February 24, 2013

Favorite Death Scenes Part 5

Peepholes have always somewhat creeped me out. Perhaps it could be that I find the fisheye lens to be particularly disturbing to my already warped brain chemistry, I'm not really sure. That, and I've never been all too fond of pressing my eyeball against something to get a closer look. Is that what you call science? How about some better technology already. What, are you waiting for evolution to give our eyes X-Ray vision!? Ever since I was a child, people have been shoving my face into View-Masters and Kaleidoscopes, Microscopes and Telescopes, Virtual Reality Headsets and Binoculars. Fuck binoculars! I crawl through girl's windows like a real creeper and have no use for such tools of restraint. Sorry I went off on a tangent there. Peepholes and more notably the acts of voyeurism concerning them have been focal points of numerous films and television programs. It's almost as if the motion picture industry was obsessed with this invention. And horror film directors, the really good ones anyways, seem to be intent on bringing as much eye violence into your field of vision as possible. 

Which brings me to Dario Argento's 1987 film Opera, aka Terror at the Opera. That's where the connection between peepholes, eye violence and voyeurism comes in, with the viewer playing the role of voyeur as this shockingly gruesome event plays out. Betty was an alternate who became the lead in Macbeth after the original singer's "accident" left her notes a bit... flat! ;) Soon she's caught up not only in the pressure of rising to fame and thriving for excellence, but also the anxiety and sheer terror of being stalked by an obsessive maniac who's killing everyone close to her. Enter Myra (Daria Nicolodi), Betty's agent and friend, who comes to her aid during a desperate and confusing time. Locked in an apartment together, with perhaps a killer posing as a detective inside and outside, the lights go dim and there's a knock at the door.

Myra clings to a knife while pressing her face to the door and demands that the strange man show his face. He insists that he's an officer of the law and shines a flashlight off an ID that gleams so brightly you can't see a thing. She accuses him of lying and says that "anyone can get one of those" and that "it's a fake!" With all the muffled tenacity of Bane in The Dark Knight Rises, the man responds with "Look, my gun!" and shows his weapon.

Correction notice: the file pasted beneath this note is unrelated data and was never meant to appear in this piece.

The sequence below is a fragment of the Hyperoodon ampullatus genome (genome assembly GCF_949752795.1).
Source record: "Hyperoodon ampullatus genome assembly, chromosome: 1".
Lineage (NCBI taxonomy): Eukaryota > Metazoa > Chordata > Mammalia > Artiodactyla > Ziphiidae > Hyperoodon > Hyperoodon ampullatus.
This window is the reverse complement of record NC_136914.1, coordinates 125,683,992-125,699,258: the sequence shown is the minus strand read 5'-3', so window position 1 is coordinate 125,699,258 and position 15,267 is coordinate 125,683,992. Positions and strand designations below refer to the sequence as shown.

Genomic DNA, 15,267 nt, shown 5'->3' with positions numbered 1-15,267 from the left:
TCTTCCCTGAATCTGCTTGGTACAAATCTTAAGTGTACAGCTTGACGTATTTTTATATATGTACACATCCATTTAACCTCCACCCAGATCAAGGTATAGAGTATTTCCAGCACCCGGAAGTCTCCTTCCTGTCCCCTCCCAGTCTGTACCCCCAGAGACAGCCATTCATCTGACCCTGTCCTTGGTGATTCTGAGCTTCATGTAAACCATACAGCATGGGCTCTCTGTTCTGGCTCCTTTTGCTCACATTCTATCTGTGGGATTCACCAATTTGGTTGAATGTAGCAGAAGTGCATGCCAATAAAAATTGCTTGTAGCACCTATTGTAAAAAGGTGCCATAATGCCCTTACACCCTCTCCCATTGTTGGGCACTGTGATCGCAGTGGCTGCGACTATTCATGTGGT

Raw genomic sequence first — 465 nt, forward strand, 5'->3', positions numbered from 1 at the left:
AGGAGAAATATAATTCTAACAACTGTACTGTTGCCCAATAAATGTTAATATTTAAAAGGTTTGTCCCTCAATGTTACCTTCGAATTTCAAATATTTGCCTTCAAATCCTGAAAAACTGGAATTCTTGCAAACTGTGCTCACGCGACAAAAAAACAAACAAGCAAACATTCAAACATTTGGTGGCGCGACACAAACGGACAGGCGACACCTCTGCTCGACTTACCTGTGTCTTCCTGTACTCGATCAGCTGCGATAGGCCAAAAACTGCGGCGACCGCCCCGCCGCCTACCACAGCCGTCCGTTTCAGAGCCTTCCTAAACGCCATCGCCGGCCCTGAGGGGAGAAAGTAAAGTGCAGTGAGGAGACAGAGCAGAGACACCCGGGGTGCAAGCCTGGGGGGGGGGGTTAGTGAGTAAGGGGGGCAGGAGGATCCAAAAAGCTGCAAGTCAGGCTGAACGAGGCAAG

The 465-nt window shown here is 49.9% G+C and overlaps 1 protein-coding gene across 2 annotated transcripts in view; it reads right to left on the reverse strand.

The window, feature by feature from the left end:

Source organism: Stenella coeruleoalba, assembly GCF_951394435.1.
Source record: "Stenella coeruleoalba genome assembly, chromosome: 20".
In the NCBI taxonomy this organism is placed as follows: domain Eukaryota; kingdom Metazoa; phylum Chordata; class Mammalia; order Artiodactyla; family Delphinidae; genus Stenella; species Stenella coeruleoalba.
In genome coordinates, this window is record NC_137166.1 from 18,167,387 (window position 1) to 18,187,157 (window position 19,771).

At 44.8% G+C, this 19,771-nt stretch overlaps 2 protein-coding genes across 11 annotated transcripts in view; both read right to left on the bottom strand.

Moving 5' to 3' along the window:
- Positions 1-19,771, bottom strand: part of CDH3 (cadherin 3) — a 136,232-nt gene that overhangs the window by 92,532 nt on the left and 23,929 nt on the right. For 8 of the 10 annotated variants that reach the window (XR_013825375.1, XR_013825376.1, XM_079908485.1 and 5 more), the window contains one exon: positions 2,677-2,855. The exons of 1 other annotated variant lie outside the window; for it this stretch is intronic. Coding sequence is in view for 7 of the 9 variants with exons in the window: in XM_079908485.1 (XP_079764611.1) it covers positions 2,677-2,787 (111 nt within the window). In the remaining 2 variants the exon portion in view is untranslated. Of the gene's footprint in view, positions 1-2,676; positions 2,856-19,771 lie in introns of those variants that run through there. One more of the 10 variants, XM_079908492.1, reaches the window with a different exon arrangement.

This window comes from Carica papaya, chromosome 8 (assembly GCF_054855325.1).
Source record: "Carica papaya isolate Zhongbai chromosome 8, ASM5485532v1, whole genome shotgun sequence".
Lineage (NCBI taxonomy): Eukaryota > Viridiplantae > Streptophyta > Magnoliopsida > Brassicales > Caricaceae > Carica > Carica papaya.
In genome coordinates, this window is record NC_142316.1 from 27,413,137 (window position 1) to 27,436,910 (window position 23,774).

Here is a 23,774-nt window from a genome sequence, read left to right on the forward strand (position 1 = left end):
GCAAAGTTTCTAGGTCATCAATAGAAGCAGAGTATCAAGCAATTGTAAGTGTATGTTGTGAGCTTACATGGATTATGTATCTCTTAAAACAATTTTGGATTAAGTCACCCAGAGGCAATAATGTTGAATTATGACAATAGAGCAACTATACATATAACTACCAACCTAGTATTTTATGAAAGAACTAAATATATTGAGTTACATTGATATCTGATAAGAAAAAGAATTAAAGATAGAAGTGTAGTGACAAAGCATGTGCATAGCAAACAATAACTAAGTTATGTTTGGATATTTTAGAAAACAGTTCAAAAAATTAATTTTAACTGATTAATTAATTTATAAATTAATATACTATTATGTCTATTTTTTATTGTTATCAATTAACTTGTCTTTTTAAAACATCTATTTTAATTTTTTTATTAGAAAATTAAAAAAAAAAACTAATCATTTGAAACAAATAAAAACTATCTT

Myra starts flipping out and gets a bit more demanding, "No! Not the gun. I want to see your FACE again!". By this point the man has had enough. He presses the barrel up against the peephole and squeezes the trigger, blasting a shot right through Myra's fuckin' eyeball. The bullet exits out the back of her skull and rips apart the telephone in the background, ending any chance of Betty calling the police. How unlucky.

The awesomeness of this scene alone is amplified to an even more interesting and disturbing realm by the special effects involved, and a story shared by actress Daria Nicolodi. In the extras (Conducting Dario Argento's Opera, as well as in other documentaries about his films) we're shown the large scale model of what they used as the inside of the peephole. A huge, long open cylinder was built with a thin pane of glass in front and a firing mechanism that shot an over-sized bullet through it at hyper speed. A special camera that filmed at a very high FPS rate was required to capture this incredibly short but ambitious SFX shot. This is one of the cool little things that Dario Argento is known for going out of his way just to do for the sake of doing what he dreams and having fun.

At the time of this film's production, Daria Nicolodi was convinced that Dario Argento had concocted some kind of diabolical plan to assassinate her on set and make it look like an accident. The falling out and end of their personal relationship had been a harsh and humiliating time for Daria. Problems with Argento's behavior towards her supposedly started during Tenebrae (which furthered her agitation from being continuously not cast in roles she desired, stemming as far back as Suspiria), but her breaking point was during the filming of Phenomena where she was made to look "sixty years old" and had to perform in "stupid and dangerous stunts" involving a chimp. She was convinced that Argento was trying to ruin her. Now they want to strap real dynamite to the back of her head and shoot a blowgun with a condom full of blood in her face.

She accepted this role because she loved the death scene, and was also able to re-write her own dialogue. It's obvious from reading interviews with her and listening to her speak on these documentaries that she was terrified by a few of the scenes she had to perform in. If Argento was out to get her (or if it was just some unfortunate politics), or if he was really out to KILL her... well, I don't think we'll ever know the absolute truth regarding this. Who knows? Maybe it's a mix of all three of those things. Bottom line is that I love this beautiful woman as an actress and she's one strong lady for staying true to the cinema even though she got screwed over on a few roles she was meant for. We'll always have Deep Red and Shock. Watch the scene HERE!

1 comment:

Randroid said...

Great choice here. Didn't know about the behind the scenes drama but always wondered how they made this scene work. I'd be scared too...

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